• ACROCHORDUS GRANULATUS - as (Cher­sy­drus granulatus) from No. 773, Bureau of Science col­lec­tion; col­lected in Manila Bay. This species is still quite com­mon in Mal­abon, where it is known as mal­abasa­han, on ac­count of its loose skin. It is quite un­likely that this species is still found in good num­bers in the heav­ily pol­luted Manila Bay, if at all. Non-ven­omous. • CALAMARIA GERVAISII - From Tay­lor: “The for­mer sub­species is es­pe­cially com­mon in Lu­zon, even in the city of Manila. It is a gre­gar­i­ous, bur­row­ing species.” And as foot­note: “Ken­neth, Carl, and Bet­tie Knust, three ar­dent young her­petol­o­gists, col­lected more than 300 spec­i­mens of C. gervaisii gervaisii about the yard of their home in Malate, Manila.” Calamaria gervaisii re­mains com­mon in the Manila area and neigh­bor­ing cities, but only where Y * "as in parks. Due to their cryp­tic na­ture, this non-ven­omous species is far less likely to be dis­cov­ered and thus killed by para­noid hu­mans.

• CORYPHODON KORROS 2 6 7  A ques­tion­able record pos­si­bly re­fer­ring to Ptyas lu­zo­nen­sis, a large and wide­spread snake that often in­hab­its wa­ter­ways in search of frogs, their main diet. The city is in­ter­sected with sev­eral rivers and es­tu­ar­ies, and it may be that dur­ing those pe­ri­ods when such bod­ies of wa­ter were still Y P. lu­zone­sis were prob­a­bly com­mon denizens. Degra­da­tion of habi­tats and per­se­cu­tion may have been de­ci­sive fac­tors in the ex­tir­pa­tion of this species in the Manila area, which is oth­er­wise fairly eas­ily ob­served in ad­ja­cent prov­inces. Ptyas korros, de­spite its wide dis­tri­bu­tion, is cur­rently not known to oc­cur in the Philip­pines. Ptyas is a genus of non-ven­omous snakes. • DRYOPHIOPS PHILIPPINA - From Tay­lor: “fe­male record, no. 207; the species is ar­bo­real and feeds on small lizards for the most part. The grooved fangs sug­gest the pres­ence of poi­son glands. The poi­son is in­ca­pable of se­ri­ous In­jury to larger an­i­mals or man.” A se­cre­tive, mildly ven­omous species and one that ap­pears to be strongly tied to in­tact low­land habi­tats, Dryophiops philippina is said to be get­ting in­creas­ingly rare de­spite its wide dis­tri­bu­tion. Doubt­less that this species is al­ready likely ex­tinct any­where in the Manila area, with the pos­si­ble ex­cep­tion of parks and ceme­ter­ies.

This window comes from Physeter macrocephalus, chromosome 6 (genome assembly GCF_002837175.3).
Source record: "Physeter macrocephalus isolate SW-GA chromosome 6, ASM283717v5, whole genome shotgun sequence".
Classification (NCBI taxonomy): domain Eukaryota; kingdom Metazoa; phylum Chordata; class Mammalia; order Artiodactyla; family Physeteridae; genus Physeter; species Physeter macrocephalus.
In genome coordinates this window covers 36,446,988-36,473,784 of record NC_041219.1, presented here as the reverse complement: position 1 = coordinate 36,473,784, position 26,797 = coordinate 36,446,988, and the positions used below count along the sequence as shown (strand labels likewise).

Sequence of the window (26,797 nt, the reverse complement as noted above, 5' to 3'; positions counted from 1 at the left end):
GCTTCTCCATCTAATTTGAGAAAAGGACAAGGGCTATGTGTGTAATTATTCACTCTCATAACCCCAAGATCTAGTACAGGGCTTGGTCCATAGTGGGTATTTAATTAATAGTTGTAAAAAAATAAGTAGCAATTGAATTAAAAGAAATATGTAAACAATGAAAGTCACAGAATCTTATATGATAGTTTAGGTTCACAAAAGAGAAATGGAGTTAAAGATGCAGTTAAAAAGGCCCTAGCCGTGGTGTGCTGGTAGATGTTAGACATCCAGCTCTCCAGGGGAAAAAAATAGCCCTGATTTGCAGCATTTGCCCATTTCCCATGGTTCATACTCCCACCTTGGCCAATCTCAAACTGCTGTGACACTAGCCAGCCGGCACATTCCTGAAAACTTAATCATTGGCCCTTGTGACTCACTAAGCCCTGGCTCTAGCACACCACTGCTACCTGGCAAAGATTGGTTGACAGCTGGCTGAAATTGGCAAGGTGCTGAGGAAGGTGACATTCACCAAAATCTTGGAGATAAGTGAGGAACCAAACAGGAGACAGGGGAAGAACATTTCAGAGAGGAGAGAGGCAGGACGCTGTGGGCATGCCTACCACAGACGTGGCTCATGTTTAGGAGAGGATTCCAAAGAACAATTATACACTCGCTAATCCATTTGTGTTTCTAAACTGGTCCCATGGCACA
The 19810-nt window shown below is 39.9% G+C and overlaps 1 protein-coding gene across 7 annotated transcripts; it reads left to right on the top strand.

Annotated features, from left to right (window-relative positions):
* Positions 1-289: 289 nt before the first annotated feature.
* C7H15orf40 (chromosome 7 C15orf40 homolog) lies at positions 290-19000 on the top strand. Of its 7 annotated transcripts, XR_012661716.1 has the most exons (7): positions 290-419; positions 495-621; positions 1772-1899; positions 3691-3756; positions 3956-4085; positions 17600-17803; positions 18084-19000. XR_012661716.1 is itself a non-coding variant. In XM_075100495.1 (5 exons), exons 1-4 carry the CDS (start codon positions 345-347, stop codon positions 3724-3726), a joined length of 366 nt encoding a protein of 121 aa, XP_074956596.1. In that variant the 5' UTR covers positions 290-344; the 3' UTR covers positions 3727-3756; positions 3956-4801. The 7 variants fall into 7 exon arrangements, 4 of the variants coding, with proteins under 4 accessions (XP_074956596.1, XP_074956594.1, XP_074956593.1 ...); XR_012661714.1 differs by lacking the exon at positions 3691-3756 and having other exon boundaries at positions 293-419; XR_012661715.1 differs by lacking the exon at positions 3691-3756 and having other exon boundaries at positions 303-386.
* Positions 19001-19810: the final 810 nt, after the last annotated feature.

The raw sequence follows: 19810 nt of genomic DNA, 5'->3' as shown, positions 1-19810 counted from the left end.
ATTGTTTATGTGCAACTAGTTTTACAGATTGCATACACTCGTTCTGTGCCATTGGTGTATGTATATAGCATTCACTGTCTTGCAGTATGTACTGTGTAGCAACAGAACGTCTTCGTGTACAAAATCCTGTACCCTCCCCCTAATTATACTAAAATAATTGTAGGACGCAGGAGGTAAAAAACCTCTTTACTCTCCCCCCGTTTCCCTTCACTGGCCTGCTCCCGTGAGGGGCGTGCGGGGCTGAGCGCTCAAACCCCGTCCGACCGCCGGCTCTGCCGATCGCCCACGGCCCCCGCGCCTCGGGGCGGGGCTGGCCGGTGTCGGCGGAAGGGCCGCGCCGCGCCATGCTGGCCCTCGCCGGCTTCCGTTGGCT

• FORDONIA LEUCOBALIA - Re­marks by Tay­lor: “Known as the Crab-eat­ing Man­grove Snake, this species is in­cluded on the strength of Oskar Boettger’s record of a spec­i­men + " + K X Tay­lor’s time, man­groves were still quite in­tact around Tondo and In­tra­muros. Habi­tat con­ver­sion and pol­lu­tion could have driven this species’ ex­tinc­tion in Manila. This species was not in­cluded in An­gel C. Al­cala’s Rep­tiles and Am­phib­ians in Vol. 10 of Guide to Philip­pine Flora and Fauna. These snakes’ venom is highly spe­cial­ized to sub­du­ing crustacean prey and pose no risk to man. • GERARDIA PROVOSTIANA - from Tay­lor: “Gerardia has been fre­quently in­cluded in Philip­pine fau­nal lists on the au­thor­ity of A.M.C. Dumeril and G. Bi­bron, who re­port Gerardia pre­vos­tiana Ey­doux and Ger­vais from Manila. The spec­i­men so re­ported very prob­a­bly orig­i­nated in Cey­lon, or on the In­dian coast.”

• LYCODON CAPUCINUS - as Ophites auli­cus. Known in the Ta­ga­log ver­nac­u­lar as ahas­tu­log or ahas-ba­hay, this noc­tur­nal, non­ven­omous species re­mains one of the most com­monly en­coun­tered snakes around Manila, but are often killed out of fear. • LYCODON TESSELLATUS - Tay­lor’s Re­marks say “The type lo­cal­ity is “Manila auf Lu­zon.” This is the only ex­act lo­cal­ity known. Mi­iller’s spec­i­men is la­beled “Philip­pinen.” Ev­i­dently this species is very rare.” Lycodon tessellatus is one of the more enig­matic species of snakes in the Philip­pines, and if the lo­cus clas­si­cus is now al­ready ur­ban­ized and un­less fur­ther pop­u­la­tions can be found, then this dis­tinc­tive species is al­ready pos­si­bly ex­tinct. • OLIGODON ANCORUS (as Ho­larchus ancorus) – From Tay­lor: “there ex­ists a pho­to­graph of a liv­ing spec­i­men from Manila; It is 1 The ref­er­ence of spec­i­mens to Java is prob­a­bly er­ro­neous. The species is small, and ab­so­lutely harm­less. It ap­pears very gen­tle when han­dled… This species is not rare in Lu­zon.” A species that is very rare, if not al­ready ex­tir­pated, in Manila with the pos­si­ble ex­cep­tions of parks and ceme­ter­ies. A pri­mar­ily egg-eat­ing snake with large fangs de­signed to punc­ture leath­ery rep­tile eggs. The fangs have no venom-con­duct­ing glands.

Ahaetulla prasina

Chrysope­lea par­a­disi vari­abilis

Naja philip­pinen­sis, ju­ve­nile

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